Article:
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  1. #76
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    I think that can easily happen spring skiing in sticky snow conditions.

  2. #77
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    I once made a turn so hard, that my knee touched the tops of my ski.... oh wait I was trying telemark.

  3. #78
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    Any word on if alpine blocks w tech inserts will be available or just wtr?

    I don't want to replace all my bindings.

    I'll go Cochise if this is the case.
    I rip the groomed on tele gear

  4. #79
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    Quote Originally Posted by wasatchback View Post
    While skiing you would never flex a boot hard enough to get the shell to deform like you do standing in a ski shop at room temp. If you did you would no longer be skiing the skis would have engaged so hard you would most likely be in the air and upside down.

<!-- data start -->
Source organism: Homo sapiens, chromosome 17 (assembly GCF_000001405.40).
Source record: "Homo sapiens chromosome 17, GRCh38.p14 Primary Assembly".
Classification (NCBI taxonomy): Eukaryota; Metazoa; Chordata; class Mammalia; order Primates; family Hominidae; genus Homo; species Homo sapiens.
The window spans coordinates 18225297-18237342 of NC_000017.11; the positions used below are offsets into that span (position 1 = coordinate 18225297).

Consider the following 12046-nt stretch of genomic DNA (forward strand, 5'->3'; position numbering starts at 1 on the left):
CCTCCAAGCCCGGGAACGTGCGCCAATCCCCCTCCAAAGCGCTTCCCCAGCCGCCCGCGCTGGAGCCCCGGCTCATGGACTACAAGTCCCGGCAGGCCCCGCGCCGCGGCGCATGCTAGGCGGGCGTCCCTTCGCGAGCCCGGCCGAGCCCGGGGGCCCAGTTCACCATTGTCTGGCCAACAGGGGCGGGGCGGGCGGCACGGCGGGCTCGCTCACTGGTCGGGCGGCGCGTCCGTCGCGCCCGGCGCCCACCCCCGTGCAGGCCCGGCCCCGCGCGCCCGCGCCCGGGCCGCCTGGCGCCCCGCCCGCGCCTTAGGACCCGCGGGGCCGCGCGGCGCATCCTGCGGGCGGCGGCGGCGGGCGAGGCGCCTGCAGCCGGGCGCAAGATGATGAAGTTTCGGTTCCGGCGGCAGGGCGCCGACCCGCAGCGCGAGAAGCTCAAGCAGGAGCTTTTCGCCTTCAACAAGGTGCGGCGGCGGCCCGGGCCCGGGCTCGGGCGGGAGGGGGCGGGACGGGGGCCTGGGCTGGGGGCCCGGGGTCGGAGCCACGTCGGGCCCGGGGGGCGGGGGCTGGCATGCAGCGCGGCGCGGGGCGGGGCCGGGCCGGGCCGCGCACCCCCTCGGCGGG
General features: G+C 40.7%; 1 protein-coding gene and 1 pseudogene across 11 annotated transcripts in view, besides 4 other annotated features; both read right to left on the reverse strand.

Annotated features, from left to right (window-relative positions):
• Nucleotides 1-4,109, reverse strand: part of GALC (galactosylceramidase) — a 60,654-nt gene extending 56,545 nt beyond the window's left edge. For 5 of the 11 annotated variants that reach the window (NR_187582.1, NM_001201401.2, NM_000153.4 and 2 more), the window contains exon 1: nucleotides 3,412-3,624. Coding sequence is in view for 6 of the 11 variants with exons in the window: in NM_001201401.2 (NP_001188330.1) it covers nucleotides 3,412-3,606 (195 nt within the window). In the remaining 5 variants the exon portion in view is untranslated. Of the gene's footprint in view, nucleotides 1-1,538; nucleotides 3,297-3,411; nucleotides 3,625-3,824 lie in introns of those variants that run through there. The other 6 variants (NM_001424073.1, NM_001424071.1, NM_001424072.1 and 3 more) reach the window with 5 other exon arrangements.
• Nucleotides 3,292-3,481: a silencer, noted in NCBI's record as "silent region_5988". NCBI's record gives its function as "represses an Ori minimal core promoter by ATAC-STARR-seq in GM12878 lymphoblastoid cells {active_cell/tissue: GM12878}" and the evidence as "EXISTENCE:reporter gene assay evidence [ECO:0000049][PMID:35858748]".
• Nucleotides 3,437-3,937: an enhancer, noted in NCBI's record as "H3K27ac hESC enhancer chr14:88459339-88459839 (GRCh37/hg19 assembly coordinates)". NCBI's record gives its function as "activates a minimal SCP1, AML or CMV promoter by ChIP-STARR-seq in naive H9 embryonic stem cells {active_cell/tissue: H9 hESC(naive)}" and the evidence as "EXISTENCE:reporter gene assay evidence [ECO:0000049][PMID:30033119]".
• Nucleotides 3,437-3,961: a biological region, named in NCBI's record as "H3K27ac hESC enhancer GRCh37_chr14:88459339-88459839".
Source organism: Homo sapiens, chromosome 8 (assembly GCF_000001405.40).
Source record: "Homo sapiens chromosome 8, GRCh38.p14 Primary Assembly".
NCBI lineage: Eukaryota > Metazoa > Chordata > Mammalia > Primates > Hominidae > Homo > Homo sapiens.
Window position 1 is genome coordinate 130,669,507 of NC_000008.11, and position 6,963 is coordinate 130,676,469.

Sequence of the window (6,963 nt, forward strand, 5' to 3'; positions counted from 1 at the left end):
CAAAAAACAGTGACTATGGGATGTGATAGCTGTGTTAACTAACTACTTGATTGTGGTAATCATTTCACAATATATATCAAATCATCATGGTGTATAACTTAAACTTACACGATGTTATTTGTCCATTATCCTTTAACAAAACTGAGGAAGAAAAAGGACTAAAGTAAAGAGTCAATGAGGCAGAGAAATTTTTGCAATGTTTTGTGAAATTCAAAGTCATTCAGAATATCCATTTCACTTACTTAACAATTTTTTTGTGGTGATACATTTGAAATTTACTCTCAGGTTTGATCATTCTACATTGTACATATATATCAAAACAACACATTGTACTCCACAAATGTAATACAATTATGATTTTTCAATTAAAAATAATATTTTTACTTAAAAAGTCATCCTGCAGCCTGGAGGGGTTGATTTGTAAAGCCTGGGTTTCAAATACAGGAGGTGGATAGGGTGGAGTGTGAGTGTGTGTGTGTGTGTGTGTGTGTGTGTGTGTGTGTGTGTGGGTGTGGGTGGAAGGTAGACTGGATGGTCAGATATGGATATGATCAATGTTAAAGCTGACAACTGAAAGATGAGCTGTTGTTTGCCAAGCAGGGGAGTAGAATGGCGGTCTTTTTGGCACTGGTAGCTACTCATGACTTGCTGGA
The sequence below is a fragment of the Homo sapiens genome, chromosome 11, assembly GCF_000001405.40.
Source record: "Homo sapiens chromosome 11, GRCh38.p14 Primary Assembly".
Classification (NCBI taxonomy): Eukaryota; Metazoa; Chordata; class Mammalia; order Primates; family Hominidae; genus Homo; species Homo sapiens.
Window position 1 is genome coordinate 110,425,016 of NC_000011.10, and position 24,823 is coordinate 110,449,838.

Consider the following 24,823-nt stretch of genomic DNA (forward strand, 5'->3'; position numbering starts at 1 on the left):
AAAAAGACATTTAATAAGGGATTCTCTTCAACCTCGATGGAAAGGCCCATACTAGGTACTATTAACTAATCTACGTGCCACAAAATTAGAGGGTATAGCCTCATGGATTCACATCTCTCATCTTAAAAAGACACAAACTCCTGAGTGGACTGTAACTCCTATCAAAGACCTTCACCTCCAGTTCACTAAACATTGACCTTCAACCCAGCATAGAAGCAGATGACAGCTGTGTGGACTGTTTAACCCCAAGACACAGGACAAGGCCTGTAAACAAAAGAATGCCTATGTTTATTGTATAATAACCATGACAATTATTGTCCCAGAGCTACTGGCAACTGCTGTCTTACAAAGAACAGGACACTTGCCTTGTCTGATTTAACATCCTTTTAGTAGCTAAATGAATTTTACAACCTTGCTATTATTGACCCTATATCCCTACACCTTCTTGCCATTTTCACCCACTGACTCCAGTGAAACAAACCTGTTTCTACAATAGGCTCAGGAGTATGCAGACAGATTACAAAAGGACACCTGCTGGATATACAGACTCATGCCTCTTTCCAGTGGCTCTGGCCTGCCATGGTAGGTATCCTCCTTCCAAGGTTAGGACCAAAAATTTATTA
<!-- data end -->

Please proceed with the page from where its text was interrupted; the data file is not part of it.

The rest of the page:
#Rep-splaining

  5. #80
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    Quote Originally Posted by JRainey View Post
    #Rep-splaining
    haha, this.

  6. #81
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    Quote Originally Posted by detrusor View Post
    Any word on if alpine blocks w tech inserts will be available or just wtr?
    They say no ISO 5355 blocks for the Free Tour for the time being. The tech fittings are permanently molded in, just the rubber is replaceable.

  7. #82
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    Quote Originally Posted by neck beard View Post
    At room temp in a shop, the 130 Cochise lower shell bellows out when the boot is flexed forward. In the area between the cuff pivot and the buckle over the foot. Deal breaker for my narrow foot and ankle. I need all the fit I can get thought the range of flex. I remember my old Radiums did this and I hated it.